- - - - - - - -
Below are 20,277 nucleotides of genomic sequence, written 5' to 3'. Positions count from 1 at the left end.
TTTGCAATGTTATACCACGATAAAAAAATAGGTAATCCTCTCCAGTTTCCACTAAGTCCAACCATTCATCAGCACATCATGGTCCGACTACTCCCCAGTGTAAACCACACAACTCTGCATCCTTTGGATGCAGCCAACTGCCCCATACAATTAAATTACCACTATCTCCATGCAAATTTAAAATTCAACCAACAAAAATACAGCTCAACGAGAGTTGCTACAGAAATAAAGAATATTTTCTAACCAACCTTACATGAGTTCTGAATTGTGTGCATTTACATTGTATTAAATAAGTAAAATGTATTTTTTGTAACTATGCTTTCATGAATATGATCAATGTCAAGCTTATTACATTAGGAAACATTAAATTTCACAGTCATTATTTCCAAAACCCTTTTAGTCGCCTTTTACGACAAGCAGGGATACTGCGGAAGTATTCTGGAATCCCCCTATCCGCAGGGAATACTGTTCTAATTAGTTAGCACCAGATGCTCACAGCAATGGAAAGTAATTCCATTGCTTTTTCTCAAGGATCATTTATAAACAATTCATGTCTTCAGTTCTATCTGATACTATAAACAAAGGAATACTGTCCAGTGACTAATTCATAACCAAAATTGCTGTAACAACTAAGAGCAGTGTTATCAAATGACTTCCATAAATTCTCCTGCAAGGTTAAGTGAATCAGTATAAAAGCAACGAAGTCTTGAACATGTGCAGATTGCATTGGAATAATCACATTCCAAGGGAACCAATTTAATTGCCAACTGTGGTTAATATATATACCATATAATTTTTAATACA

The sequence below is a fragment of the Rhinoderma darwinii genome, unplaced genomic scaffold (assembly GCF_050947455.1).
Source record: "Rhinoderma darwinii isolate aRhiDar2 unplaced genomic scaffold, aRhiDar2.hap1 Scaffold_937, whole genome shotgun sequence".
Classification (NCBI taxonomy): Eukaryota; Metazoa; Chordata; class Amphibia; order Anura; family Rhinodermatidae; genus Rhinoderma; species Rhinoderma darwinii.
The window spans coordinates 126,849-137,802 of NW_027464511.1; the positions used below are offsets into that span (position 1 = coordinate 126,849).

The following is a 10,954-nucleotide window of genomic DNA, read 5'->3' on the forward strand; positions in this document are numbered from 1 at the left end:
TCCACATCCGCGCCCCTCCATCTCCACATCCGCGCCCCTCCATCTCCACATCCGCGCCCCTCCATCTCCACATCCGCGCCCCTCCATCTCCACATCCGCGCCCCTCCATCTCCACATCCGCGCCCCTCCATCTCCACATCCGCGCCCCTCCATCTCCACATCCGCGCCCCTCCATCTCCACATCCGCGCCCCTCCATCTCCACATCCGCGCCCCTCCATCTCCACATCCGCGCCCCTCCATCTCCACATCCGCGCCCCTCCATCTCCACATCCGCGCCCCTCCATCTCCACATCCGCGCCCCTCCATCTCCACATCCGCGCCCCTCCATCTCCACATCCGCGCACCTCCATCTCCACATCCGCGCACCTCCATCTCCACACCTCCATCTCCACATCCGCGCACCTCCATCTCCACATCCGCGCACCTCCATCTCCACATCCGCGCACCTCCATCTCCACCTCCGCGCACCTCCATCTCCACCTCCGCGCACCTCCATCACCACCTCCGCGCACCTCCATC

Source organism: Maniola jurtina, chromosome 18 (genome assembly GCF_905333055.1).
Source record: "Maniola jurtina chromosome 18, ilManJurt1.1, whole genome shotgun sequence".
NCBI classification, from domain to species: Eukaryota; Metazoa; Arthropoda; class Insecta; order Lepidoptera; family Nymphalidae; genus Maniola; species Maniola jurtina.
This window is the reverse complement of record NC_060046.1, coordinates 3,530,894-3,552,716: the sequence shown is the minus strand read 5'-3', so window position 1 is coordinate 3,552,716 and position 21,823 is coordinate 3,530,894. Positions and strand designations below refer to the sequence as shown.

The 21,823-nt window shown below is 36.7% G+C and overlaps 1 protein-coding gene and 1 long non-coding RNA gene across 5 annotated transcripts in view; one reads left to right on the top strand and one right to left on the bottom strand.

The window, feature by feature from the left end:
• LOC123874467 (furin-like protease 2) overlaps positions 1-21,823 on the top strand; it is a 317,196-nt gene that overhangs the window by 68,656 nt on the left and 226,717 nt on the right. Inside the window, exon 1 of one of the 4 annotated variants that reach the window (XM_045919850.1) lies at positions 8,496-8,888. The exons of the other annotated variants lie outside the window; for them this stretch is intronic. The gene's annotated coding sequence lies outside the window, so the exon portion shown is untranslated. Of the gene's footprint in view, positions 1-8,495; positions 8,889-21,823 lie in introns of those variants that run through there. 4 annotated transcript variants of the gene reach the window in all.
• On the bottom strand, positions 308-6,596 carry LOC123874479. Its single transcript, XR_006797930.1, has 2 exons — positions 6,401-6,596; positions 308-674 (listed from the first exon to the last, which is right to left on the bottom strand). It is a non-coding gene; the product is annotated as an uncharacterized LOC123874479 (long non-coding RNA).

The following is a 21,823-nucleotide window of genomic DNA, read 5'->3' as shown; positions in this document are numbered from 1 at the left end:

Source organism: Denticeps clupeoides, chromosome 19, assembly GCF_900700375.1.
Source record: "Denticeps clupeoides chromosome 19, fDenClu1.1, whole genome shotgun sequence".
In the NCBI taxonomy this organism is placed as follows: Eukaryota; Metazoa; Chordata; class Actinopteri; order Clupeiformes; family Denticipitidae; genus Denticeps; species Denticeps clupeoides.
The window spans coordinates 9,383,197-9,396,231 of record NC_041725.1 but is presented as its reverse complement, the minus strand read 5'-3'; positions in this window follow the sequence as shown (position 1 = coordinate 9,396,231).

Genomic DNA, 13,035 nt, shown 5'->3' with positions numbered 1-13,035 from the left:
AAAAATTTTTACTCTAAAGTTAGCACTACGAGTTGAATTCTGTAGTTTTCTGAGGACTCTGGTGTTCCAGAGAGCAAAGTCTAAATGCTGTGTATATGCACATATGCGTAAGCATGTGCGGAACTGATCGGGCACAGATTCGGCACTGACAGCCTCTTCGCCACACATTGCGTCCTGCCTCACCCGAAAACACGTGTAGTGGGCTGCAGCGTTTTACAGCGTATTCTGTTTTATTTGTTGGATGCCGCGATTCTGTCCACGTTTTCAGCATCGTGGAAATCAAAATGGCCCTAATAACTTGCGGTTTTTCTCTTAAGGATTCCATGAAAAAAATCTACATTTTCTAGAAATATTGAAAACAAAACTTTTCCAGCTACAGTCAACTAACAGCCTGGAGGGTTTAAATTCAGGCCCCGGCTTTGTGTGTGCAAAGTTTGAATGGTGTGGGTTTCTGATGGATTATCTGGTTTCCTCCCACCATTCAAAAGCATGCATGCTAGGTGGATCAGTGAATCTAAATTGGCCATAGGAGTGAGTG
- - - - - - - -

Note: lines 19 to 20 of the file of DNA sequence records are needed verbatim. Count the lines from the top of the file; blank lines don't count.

Source record: "Denticeps clupeoides chromosome 19, fDenClu1.1, whole genome shotgun sequence".
In the NCBI taxonomy this organism is placed as follows: Eukaryota; Metazoa; Chordata; class Actinopteri; order Clupeiformes; family Denticipitidae; genus Denticeps; species Denticeps clupeoides.